Generally, FD dockets may be filed by parties with children in a domestic relationship or those that are marred but have not yet filed a FM or matrimonial matter for a divorce. Through the FD docket decisions regarding child support and even child custody and parenting time may be made. Generally, one part files a complaint and the other party is served. Thereafter, there is likely a hearing in front of a hearing officer, not a Judge, who is hired by the county to have such hearings, to deal with for instance child support. Child support will be calculated based on guidelines and the information presented at the hearing that was previously requested regarding income of the parties.
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There are times when a best interest evaluation is necessary regarding the parties custody and parenting time and the children at issue. When the parties cannot agree on custody and parenting time, an expert, generally a psychologist is retained to interview both parties and the children to determine whether or not custody should be primarily with one parent or the other and what type of parenting time the other party should receive with the children. Generally, the expert will interview the parties and the children to render an opinion in a report that the court may rely on to determine what is in the best interests of the children.
The battle of child custody can be one of the most difficult issues in divorce. If the parties cannot agree upon terms of custody up front, they may have no choice but to litigate the issue with motion practice, child custody experts and a trial as to the issue.
There are two types of custody, legal and physical. Generally, legal custody will be shared by the parties, so both parties will have an equal say over the health, education and welfare of the child. However, if one party is deemed to be incompetent as a parent or must have supervised visitation with the child legal custody may not rest with that parent. Often these situations arise because the parent is a drug or alcholol problem or has a history of mental illness or other behavior that is inappropriate.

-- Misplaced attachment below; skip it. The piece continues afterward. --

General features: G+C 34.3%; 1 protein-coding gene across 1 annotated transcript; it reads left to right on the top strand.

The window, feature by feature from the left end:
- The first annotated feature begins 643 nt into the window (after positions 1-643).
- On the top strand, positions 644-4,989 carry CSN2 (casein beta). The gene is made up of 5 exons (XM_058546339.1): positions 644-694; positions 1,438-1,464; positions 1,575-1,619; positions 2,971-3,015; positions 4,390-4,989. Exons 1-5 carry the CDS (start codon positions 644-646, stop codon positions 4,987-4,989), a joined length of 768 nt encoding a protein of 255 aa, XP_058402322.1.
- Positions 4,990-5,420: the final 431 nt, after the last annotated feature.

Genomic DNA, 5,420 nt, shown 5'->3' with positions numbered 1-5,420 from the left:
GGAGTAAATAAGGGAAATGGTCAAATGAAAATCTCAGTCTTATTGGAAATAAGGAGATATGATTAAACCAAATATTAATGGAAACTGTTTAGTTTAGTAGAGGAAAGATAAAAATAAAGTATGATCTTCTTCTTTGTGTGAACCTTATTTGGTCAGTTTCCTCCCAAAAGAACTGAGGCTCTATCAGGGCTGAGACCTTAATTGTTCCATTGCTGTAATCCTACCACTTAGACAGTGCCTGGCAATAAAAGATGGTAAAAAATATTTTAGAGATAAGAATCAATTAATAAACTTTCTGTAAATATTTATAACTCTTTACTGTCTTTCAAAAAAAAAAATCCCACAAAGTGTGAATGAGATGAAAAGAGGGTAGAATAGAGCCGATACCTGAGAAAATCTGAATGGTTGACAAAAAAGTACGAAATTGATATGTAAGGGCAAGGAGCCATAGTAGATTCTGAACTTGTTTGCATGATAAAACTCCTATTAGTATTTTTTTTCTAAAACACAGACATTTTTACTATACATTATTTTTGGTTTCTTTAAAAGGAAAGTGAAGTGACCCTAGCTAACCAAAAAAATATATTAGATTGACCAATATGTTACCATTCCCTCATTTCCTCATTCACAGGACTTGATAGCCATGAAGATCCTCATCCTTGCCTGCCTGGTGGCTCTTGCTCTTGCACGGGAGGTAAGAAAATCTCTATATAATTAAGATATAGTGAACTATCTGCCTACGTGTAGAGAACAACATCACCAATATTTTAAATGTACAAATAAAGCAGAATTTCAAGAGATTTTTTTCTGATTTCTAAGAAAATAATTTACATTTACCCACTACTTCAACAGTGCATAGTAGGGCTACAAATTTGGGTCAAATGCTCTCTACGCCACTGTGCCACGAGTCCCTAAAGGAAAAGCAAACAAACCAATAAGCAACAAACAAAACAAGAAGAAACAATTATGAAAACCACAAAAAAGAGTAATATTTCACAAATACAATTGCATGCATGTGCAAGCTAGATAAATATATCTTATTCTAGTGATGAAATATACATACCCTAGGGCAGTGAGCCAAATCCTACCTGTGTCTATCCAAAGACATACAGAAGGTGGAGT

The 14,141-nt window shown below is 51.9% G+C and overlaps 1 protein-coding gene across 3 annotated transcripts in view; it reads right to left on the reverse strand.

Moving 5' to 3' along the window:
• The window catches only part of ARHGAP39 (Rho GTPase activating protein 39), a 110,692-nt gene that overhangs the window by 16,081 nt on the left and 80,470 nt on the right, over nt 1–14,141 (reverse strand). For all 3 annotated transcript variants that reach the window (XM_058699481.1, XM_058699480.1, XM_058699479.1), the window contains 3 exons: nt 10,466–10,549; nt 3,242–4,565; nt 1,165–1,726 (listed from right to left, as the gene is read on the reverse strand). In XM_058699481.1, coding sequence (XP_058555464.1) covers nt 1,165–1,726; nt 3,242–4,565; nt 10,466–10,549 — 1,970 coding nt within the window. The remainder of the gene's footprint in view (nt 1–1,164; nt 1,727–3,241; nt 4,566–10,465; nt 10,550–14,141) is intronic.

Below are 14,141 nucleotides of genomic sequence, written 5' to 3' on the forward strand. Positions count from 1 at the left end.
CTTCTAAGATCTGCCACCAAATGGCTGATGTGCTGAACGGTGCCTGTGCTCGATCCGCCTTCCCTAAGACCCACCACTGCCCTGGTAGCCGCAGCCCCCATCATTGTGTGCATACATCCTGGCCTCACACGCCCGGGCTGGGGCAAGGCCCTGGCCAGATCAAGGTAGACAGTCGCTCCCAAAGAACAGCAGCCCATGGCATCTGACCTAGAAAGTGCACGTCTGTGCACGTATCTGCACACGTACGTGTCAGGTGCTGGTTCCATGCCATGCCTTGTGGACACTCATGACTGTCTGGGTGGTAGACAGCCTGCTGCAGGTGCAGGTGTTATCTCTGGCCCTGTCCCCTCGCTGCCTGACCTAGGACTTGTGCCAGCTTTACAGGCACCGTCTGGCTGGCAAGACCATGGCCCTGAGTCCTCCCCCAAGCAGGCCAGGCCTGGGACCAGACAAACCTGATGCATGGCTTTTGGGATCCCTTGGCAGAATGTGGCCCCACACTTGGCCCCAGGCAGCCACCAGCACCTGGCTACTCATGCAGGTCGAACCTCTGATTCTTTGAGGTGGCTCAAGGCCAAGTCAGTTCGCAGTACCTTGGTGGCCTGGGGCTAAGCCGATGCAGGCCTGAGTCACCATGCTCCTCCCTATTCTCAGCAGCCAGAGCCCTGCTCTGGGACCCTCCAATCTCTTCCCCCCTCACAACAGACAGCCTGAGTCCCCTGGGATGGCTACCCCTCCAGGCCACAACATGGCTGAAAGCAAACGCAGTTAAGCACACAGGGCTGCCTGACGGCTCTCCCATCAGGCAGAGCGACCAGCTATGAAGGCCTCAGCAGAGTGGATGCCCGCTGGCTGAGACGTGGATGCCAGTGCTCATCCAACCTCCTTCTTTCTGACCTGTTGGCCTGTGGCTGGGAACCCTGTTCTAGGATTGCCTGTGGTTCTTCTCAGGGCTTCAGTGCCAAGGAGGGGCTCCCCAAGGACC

Child custody is generally categorized in two ways, legal custody and physical custody. Generally, both parents have shared legal custody, meaning an equal say over the health, education and welfare of the children, unless one of the parties is incompetent for example has a drug or alcohol abuse problem. As to physical custody, the parties may have sole, shared or where one party is the parent of primary residence and the other party is the parent of alternate residence or secondary residence. Generally, if the parties have equal overnights or time with the children, they have shared physical custody. One party is generally the parent of primary residence if they have more overnights than the other party. If you have questions regarding child custody in a divorce matter, please call Green & Associates at 732-390-0480 in our East Brunswick office or 201-242-1119 in our Fort Lee office for a free consultation. Night appointments are available.
If you are seeking to relocate with your child out of the State or if the parent of primary residence is seeking to relocate, you may be facing the filing of a motion for relocation. In New Jersey, both parents of a child must consent to the relocation or a Court must order the relocation in order for a child to be relocated outside the State of New Jersey.
Upon the filing of a motion for relocation, the Court will consider the status quo of the parties as to custody and parenting time and who is the parent of primary residence.
If a parent is the parent of primary residence, they will have to show good cause for the relocation, which may include a position of employment or family located in the area of relocation. A Court may consider ordering a plenary hearing, a trial where evidence is submitted and testimony is taken, to determine whether or not to allow the relocation.